The city’s new top cop is excited about continuing his tenure and tackling important issues in Prince George.
“Quite frankly, I’m thrilled,” said Dahl Chambers, the new superindendant for the Prince George RCMP. “I’m looking forward to extending my time here in Prince George.”
Chambers has been the city’s operations officer for the past three and a half years. And he is excited to work in a city that offers a “snapshot” into all facets of police work.
“We run the gambit, from all the kinds of crimes that you are going to encounter as a police officer, and all the community programs as well.”
It’s the diversity in both crime and community programs, Chambers says, that is the reason Prince George is used as a training detachment for new police officers.
“We see the bigger focus,” Chambers said, “the D.A.R.E [drug abuse resistance education] program, the B.R.A.V.E. [bully resistance abuse violence education] program, each one of our schools has a police liason, we have a lot of community stuff happening here.”
Chambers says, in conjunction with the North District RCMP, Prince George exposes young officers to amost every section in the RCMP – from federal drug enforcement, to customs and excise, major case management, major crimes, forensic identification, and dog section.
“We have small bits of everything. To come here, to Prince George, you’re able to work with a lot of these folks,” Chambers said. “From a training perspective and a growth perspective we pride ourselves on being able to show our young officers many aspects of police work.”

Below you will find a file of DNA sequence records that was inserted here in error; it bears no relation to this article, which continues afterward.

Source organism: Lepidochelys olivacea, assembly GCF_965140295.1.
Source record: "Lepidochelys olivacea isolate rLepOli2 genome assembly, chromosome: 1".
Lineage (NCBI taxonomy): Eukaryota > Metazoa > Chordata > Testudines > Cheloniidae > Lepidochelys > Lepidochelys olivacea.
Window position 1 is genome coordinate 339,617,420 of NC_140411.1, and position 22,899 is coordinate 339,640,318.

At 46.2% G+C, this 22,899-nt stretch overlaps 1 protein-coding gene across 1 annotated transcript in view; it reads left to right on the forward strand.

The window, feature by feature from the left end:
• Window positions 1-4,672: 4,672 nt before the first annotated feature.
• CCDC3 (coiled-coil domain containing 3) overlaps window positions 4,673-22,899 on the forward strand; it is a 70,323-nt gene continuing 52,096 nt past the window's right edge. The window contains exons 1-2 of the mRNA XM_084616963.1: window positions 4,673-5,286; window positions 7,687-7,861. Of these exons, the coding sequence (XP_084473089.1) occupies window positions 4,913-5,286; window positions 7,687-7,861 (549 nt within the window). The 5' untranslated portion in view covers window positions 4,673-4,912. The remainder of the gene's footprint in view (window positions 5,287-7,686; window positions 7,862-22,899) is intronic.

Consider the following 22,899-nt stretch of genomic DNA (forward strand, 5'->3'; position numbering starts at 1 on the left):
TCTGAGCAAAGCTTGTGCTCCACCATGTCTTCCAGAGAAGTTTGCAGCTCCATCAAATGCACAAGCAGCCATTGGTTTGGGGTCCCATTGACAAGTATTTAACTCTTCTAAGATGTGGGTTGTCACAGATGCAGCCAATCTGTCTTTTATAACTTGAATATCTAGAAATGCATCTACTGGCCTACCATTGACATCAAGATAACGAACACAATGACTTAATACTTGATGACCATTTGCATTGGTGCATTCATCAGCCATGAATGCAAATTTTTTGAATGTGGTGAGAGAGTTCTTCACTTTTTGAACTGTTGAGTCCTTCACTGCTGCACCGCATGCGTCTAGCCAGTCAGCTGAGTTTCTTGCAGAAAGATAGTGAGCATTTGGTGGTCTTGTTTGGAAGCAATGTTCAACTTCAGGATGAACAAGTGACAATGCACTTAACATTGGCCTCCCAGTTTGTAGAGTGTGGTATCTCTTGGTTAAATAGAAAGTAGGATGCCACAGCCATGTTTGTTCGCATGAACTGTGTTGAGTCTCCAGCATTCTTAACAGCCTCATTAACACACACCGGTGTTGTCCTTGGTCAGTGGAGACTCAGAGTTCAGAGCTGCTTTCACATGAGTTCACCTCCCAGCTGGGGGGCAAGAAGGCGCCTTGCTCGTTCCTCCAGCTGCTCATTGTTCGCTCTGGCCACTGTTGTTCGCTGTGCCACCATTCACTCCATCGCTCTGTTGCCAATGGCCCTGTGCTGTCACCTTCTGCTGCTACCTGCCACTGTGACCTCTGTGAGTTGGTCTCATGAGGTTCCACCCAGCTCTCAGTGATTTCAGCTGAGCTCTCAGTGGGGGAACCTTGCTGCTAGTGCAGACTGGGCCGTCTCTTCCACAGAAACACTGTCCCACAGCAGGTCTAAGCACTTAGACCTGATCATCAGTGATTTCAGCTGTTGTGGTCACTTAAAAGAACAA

Before moving into the big chair, Chambers was put through an accordian-style selection process – he was short-listed in Ottawa, approved in Vancouver, interviewed and selected by triumvirate headed by Mayor Colin Kinsley, sent back to Vancouver for approval and signed off by the RCMP commisioner in Ottawa.
“There are a lot of checks and balances here so that everyone is satisfied.”
He says the city gets “considerable input” in the selection process – something Chambers thinks is good.
He says the RCMP works closely with the city in trying to deal with some of the city’s social problems. Chambers says the RCMP are fully comitted to Partners for a Healthy Downtown. They meet with city officials, bylaw officers, social services agencies and the business community.
“The police can not be expected to solve all the social ills that are downtown. We’re there to enforce the law, we’re there to deal with any issues that happen. But also, there are issues that need to be looked at from a social perspective.”
Prostitution is high on his list of social ills to be addressed.
He says sex-trade workers are at risk, and more emphasis should be placed on villifying the act of prostitution, and not the person. He says arresting prostitutes doesn’t work.
“We as a police agency have been attacking this from every avenue – working with our social-services partners, the folks at the needle exchange, attacking the crack houses in the VLA.”
He says the RCMP’s goal is to educate, both the community and the sex-trade workers, with the ultimate goal of helping them leave the profession.